How the above Government institutions can contribute:

Transport Ministry: This Ministry will regularize the registration of all vehicles in the Republic of Liberia. Once this is done, a national database can be created to enable enforcing Ministries or agencies to have easy access to needed information both at the traffic call center and at various traffic courts in the 15 counties.

The Transport Ministry can also secure 15 to 25 acres of land to be used for the construction of multipurpose complex to include road or safety emission inspection machines for all vehicles. The purpose of the safety emission inspection will be to ensure that cars plying the streets of Monrovia and other major cities meet all safety requirements before plying the streets. The same area will be used to park towed vehicles. Towed vehicles will be charged towing fees and daily parking fees. If a vehicle’s towing and daily parking fees exceed certain amount, Government should auction the vehicle and deposit the proceeds into a   government revenue account.

Justice Ministry: In the effort to properly and legally enforce the rules, the Ministry of Justice will either capacitate the traffic courts or create new ones in every city throughout the republic of  Liberia, with representation of LRA at each Court to monitor and ensure that intended Government revenues are not redirected in the pockets of individuals.

Liberia National Police (LNP): Although the LNP does not have the confidence of the public, it is the legal law enforcement Agency of the Republic of Liberia. In this case, the LNP traffic department will select a good number of traffic officers and enhance their training for the purpose of patrolling assigned areas and issuing violation tickets. Since the LNP has some credibility problems, a crime or traffic call center will be created at the LNP headquarters or in a neutral building. At that call center, LNP officers along with LRA and Transport Ministry officers will be assigned there to monitor calls to ensure that violators are issued tickets appropriately. In this case, once an LNP officer pulls over a violator, the call center will immediately be alerted. The vehicle license plate number will be given to the call center. The LNP officer will name the violation (all violations will be properly coded with the appropriate charges). Once the violation ticket is issued, it is immediately reported in the system.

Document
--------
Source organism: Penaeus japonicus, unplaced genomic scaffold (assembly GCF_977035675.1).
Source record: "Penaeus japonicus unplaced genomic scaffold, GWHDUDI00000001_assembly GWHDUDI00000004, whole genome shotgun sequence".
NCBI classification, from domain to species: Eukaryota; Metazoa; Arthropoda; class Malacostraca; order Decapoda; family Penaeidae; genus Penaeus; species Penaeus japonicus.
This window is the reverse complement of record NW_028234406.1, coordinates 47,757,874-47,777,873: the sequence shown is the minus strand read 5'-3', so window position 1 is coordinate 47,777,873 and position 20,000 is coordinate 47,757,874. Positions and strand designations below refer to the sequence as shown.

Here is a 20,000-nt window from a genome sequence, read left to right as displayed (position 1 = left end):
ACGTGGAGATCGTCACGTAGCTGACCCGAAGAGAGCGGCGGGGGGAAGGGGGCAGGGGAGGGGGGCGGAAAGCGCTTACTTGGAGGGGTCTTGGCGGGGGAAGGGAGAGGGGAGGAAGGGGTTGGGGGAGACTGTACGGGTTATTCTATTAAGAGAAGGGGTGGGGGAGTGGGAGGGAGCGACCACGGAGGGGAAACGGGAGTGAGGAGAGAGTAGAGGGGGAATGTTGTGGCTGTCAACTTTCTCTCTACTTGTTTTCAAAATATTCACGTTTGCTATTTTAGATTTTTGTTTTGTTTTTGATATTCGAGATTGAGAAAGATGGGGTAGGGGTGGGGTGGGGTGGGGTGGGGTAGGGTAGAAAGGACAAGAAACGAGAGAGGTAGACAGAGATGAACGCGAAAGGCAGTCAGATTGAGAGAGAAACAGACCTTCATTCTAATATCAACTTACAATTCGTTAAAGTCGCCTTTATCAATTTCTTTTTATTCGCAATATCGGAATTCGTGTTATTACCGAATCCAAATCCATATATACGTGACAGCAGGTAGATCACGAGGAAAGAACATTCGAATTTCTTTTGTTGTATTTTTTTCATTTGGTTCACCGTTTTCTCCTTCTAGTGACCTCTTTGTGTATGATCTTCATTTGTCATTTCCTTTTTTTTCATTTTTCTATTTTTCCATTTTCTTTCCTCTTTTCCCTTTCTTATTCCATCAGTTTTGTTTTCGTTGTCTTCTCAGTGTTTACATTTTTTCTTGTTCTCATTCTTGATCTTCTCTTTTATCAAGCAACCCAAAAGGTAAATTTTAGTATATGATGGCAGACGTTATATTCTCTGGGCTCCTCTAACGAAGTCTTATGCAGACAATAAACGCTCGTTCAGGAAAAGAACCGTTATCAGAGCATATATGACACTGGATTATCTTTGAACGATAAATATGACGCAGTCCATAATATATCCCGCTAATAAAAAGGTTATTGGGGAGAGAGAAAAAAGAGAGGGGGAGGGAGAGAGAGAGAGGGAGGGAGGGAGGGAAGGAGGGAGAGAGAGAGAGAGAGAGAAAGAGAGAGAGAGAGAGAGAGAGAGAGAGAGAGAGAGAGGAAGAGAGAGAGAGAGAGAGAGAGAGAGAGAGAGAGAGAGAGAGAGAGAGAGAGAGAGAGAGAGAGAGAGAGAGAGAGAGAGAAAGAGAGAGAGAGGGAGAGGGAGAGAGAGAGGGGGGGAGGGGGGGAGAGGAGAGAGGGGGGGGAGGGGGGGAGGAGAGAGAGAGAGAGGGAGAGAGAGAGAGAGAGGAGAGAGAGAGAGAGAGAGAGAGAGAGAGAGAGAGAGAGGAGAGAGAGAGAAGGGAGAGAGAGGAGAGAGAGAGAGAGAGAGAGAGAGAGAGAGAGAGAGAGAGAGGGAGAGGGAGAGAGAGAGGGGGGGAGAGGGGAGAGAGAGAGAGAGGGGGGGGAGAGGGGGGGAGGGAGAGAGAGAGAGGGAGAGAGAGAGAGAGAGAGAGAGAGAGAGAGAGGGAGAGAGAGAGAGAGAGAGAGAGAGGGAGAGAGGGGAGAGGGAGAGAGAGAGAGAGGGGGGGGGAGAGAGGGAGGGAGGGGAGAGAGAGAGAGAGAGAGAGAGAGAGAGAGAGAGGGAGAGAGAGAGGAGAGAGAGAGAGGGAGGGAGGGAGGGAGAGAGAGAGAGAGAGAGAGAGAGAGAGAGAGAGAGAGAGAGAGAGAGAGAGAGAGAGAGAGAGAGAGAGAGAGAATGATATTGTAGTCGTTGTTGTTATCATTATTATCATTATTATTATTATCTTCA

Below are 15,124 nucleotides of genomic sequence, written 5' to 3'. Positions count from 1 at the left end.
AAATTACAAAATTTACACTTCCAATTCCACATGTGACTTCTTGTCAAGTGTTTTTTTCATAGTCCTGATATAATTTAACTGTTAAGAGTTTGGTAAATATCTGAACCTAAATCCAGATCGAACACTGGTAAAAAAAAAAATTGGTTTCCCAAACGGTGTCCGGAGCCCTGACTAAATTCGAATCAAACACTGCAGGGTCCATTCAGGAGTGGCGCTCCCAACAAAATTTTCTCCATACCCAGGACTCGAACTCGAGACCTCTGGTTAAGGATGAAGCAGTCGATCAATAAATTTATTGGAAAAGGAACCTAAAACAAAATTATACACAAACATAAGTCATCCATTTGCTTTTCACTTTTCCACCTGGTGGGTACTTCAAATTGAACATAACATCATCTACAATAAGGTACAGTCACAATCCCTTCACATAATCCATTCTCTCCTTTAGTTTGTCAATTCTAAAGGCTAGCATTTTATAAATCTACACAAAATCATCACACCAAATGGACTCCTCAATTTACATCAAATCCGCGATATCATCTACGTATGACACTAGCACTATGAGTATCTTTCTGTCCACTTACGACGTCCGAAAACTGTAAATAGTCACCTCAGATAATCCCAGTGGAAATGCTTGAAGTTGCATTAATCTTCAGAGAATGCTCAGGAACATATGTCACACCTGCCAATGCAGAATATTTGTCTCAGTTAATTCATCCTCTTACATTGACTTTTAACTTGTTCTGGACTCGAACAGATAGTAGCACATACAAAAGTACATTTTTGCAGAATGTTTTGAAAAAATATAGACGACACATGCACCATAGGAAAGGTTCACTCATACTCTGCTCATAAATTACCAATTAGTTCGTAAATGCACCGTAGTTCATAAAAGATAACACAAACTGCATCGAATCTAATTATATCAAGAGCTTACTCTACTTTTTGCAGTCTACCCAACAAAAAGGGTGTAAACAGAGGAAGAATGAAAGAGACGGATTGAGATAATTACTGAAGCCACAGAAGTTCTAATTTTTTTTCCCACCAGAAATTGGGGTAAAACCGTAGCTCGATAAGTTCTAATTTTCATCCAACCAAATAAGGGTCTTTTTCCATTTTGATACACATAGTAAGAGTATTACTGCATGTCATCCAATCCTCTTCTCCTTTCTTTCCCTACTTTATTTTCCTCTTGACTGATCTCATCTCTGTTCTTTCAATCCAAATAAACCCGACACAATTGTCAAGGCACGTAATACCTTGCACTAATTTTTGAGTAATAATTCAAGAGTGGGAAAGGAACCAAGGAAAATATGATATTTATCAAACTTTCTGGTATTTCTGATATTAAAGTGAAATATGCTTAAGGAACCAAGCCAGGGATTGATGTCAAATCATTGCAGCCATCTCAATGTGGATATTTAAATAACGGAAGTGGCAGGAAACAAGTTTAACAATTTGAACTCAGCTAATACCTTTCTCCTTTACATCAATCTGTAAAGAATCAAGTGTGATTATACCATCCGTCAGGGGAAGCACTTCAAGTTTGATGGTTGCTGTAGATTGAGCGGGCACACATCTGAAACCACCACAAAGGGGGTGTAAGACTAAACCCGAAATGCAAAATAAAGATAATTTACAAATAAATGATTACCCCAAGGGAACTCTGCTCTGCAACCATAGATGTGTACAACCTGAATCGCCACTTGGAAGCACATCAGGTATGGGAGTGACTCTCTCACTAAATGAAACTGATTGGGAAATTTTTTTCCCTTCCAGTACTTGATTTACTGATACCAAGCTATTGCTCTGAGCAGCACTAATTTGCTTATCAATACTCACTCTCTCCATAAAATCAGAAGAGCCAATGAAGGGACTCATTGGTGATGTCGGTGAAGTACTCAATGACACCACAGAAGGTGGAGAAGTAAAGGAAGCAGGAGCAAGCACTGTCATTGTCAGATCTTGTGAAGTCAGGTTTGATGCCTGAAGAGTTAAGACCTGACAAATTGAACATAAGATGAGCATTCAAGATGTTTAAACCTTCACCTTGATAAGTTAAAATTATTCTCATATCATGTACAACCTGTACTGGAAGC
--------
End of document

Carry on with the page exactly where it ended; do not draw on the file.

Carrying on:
Also under the LNP, tow  trucks can be assigned to various busy traffic routes to tow broken down or impounded vehicles. Towing will be done at the vehicle owner’s expense.

Ministry of Finance, Development & Planning:  This Ministry will set up the central account number and the 15 local account numbers for each county. Under the county account numbers will also be the sub account numbers for each city in that county. For example, if a  violation ticket for the amount of LRD500.00  is issued in the City of Paynesville, 35% (or to be determined by either law or LRA) of the LRD 500.00 will go to the city of Paynesville while the remaining 65% will go to central Government. The total amount will be deposited in the central account for audit and accountability purposes.

The 35% that goes to the city in which the violation took place can be used to employ or capacitate city employees to enforce city maintenance. For example: The City of Paynesville can pass a City law (if it is not already there) mandating all land owners in the City of Paynesville to keep their land(s) clean. In the event a land owner failed to clean his/her land every two or three weeks, the City will clean the land and impose a fine on the land owner. The money raised from the fine will be used to undertake development projects in the city, including but not limited to building or maintaining Public Schools in the city, reducing school fees for residents of the city, employing residents of the city, thus creating more jobs in the city. Those city employees will pay taxes to the government of Liberia,  thus increasing the country’s revenue capacity.

These punishments, I believe,  will have important consequences on the defendants and will bring economic gain which will enforce the purpose of LRA. Over the years we have experienced different stages in our law enforcement that seem not to be working for the Government but instead for the individuals enforcing the laws. In my view, the primary goal of punishment should be to assist violators to turn their lives around and to safeguard society. On the other hand,  violators should also be used to raise revenue to undertake development projects and to compensate victims by benefiting from some of the development projects in the city (ies) they (victims) live.